Active Patient Warming

Examples being a warming-pad AND a warm-air patient heater to keep patients warm during surgery and encourage faster recovery after surgery. We can even warm intravenous fluids before they enter into the patient vein

Other Practices...

...may not use any “active” warming, or only use heat-pads (not using warm-air flow) and may not have fluid-warming available at all.

Pumped Intravenous Fluids

Intravenous fluids (and catheter) allow many benefits to:

  1. better control blood pressure
  2. provide any necessary emergency drugs quickly
  3. provide better tissue-fluid flow
  4. improve post-operative recovery (supporting faster drug metabolism and excretion)
  5. avoid the elevated risks and imprecise nature of gravity-only administration techniques

Other Practices...

...may choose not to use catheter(s), may choose none, or only certain patients, to have intravenous fluids, or may choose not to use a dedicated fluid pump.

Dedicated Surgical Nurse

We have a nurse specifically assigned to your pet during the entire procedure from induction into recovery to provide focused attention towards monitoring patient vital signs, as well as anaesthetic and peri-surgical care.

Thorough assessment of each patient is part of our system protocols: pre-surgical AND post-surgical patient examination assessments review 16 health parameters BEFORE we commence the surgery and AFTER the surgery (before the important home-time arrives).

We integrate digital anaesthetic monitoring charts AND digital patient record keeping to reduce the need for unnecessary paperwork. This improves efficiency and frees up the nurse and veterinarian to focus on the more important tasks in their duties.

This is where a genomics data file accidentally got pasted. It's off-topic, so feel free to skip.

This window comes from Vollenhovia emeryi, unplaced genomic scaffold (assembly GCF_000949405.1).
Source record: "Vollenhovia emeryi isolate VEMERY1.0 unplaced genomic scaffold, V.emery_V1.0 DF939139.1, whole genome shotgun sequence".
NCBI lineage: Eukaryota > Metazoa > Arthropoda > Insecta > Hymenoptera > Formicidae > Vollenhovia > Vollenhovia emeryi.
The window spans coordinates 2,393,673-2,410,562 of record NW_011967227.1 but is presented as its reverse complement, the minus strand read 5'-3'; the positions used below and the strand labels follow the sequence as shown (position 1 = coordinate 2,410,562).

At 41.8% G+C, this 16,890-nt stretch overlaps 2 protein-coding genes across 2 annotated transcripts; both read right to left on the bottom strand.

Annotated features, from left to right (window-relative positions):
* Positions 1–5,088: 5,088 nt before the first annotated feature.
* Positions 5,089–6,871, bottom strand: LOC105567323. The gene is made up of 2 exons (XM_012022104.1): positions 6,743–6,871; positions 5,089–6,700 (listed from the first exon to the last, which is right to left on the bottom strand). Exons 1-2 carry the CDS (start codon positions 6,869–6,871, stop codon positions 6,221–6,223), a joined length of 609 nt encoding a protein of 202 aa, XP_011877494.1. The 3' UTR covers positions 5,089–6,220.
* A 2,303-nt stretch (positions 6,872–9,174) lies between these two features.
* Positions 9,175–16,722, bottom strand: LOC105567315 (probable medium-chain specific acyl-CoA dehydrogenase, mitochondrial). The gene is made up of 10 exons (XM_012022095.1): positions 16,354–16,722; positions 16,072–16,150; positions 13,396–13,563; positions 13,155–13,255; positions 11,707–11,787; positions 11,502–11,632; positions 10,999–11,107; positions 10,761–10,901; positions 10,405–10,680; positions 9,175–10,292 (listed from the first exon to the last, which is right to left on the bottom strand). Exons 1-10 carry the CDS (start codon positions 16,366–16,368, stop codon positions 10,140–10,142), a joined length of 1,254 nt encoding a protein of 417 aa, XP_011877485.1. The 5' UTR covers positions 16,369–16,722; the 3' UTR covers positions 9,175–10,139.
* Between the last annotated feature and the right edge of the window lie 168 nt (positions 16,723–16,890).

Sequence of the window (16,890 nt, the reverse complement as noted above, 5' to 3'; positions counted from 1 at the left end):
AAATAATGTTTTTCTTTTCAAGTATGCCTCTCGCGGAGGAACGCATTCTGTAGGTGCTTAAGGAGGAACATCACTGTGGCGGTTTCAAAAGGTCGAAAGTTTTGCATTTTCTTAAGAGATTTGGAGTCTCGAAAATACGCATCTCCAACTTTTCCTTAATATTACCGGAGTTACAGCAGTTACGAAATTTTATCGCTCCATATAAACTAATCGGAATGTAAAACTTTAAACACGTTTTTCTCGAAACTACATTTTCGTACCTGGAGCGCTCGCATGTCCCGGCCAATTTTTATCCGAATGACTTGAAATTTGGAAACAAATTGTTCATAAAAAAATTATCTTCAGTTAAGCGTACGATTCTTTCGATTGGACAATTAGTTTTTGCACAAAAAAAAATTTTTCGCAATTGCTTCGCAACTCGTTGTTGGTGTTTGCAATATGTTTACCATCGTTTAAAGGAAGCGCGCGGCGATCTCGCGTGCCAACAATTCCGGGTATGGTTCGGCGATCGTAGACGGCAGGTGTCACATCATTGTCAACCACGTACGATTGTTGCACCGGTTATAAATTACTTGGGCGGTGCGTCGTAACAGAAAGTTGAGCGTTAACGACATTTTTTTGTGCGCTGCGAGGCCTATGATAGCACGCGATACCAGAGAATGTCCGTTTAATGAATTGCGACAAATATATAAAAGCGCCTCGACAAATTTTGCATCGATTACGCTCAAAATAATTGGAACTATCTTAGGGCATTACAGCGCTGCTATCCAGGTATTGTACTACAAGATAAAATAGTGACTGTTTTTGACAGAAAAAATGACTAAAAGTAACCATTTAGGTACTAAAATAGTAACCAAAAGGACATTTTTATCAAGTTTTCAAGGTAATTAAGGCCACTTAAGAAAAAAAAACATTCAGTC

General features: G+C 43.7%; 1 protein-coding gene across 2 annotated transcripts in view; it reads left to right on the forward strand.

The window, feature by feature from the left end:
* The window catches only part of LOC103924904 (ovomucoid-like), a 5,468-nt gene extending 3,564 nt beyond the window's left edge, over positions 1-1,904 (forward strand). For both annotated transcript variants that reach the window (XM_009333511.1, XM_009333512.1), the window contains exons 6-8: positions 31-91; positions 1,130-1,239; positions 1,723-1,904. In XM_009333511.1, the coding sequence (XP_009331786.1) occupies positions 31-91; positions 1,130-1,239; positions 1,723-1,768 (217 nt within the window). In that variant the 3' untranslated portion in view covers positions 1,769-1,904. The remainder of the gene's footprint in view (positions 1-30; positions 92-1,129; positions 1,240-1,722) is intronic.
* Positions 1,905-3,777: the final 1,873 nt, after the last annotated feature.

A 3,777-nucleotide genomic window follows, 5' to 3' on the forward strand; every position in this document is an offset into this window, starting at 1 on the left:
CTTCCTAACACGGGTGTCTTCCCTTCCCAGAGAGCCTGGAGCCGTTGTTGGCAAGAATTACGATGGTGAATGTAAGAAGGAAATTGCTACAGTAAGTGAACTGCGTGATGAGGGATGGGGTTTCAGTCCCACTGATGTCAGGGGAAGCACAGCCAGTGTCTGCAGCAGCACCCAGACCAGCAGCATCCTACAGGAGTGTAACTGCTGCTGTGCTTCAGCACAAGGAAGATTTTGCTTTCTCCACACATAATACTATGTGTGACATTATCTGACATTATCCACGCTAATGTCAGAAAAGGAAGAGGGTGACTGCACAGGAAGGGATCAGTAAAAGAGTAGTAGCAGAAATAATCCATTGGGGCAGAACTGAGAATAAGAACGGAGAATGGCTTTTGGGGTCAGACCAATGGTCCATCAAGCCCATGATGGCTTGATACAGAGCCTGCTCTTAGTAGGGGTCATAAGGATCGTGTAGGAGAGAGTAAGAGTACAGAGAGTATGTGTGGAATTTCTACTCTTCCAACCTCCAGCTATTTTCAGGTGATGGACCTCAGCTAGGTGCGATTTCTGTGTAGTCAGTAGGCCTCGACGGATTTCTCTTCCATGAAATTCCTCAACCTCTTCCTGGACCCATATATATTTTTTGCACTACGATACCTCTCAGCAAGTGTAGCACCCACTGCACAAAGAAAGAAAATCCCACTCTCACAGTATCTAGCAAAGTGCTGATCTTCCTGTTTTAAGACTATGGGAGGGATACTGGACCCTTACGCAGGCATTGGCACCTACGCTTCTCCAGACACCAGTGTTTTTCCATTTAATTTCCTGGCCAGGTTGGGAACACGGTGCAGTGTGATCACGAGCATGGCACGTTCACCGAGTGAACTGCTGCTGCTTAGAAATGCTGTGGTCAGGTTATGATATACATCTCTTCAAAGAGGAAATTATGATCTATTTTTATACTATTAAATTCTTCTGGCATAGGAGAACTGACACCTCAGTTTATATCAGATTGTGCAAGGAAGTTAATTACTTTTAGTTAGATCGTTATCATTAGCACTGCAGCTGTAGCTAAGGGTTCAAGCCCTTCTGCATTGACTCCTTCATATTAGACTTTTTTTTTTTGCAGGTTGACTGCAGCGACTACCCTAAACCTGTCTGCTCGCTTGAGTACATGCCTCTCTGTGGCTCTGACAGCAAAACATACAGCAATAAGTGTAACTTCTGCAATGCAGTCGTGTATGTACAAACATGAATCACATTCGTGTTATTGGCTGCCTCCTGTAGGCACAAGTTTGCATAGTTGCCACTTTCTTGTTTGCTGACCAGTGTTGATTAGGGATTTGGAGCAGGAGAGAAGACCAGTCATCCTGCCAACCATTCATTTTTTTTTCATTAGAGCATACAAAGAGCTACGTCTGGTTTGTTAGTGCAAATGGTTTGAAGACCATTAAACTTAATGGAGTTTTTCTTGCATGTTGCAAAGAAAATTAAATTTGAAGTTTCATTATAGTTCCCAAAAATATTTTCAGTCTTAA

Other Practices...

...may routinely expect their nurses to multi-task other hospital jobs and procedures, simultaneously. The nurse may therefore not be focused on dedicated patient care.

Advanced Anaesthetic Monitoring equipment

Dandenong Veterinary Hospital has a variety of dedicated monitoring equipment available to more closely monitor early or subtle changes in your pet's condition:

  • Heart rate and ECG (electrocardiograph)
  • Respiratory rate and frequency (including an apnoea alarm, should breathing slow)
  • Blood Oxygen levels
  • Blood Carbon Dioxide levels
  • Continuous Body Temperature probe
  • Blood Pressure (advanced oscillometric) monitoring

Other Practices...

...may not have this range, or quality, of advanced monitoring equipment available for use and therefore have less information available to them to best manage anaesthetic risks.

Brachycephalic Breed Care

Is your dog considered a brachycephalic (short-nosed) breed?. If YES, then extra care and preparation is necessary. Such breeds have elevated anaesthetic risks for peri-surgical regurgitation and vomiting and consequential oesophageal damage or aspiration pneumonia. There are additional medications and ICU-care that we utilise to assist in their risk reduction for such complications.

What breeds (or significant mixes) are considered brachycephalic? Examples: Affenpinscher, Boxer, Bulldog, Brasileiro, Brussels Griffon, Bullmastiff, Boston Terriers, Cavalier King Charles Spaniel, Cane Corso, Chow Chow, Dogue de Bordeaux, English Toy Spaniel, French Bulldog, Japanese Chin, Lhasa Apso, Pekingese, Pug, Shih Tzu

Other Practices...

...may not even discuss the additional medications and care that could be provided (on the evening before, or day-of the surgical procedure) to reduce these known risks with brachycephalic breeds.

Pre-anaesthetic Blood Testing

DVH advocates for EVERY patient to have a pre-anaesthetic screening blood test. This gives us the BEST way to identify detectable risks BEFORE an anaesthetic procedure. We additionally make use of a two-parameter blood  test (PCV/TP) on the day of their procedure to assess hydration and red blood cell (oxygen-carrying cell) levels.

Other Practices...

...may not even discuss the option, or benefits, of a pre-anaesthetic screening blood test in advance of the surgery procedure. Other practices may also skip a pre-surgical PCV/TP screen.

The DVH difference is in the details!

These have been just a few of the “essential extras” that contribute towards Dandenong Veterinary Hospital’s Standards of Care.

Quality medicine and quality equipment means so much to our patient outcomes.

Our difference is in the details!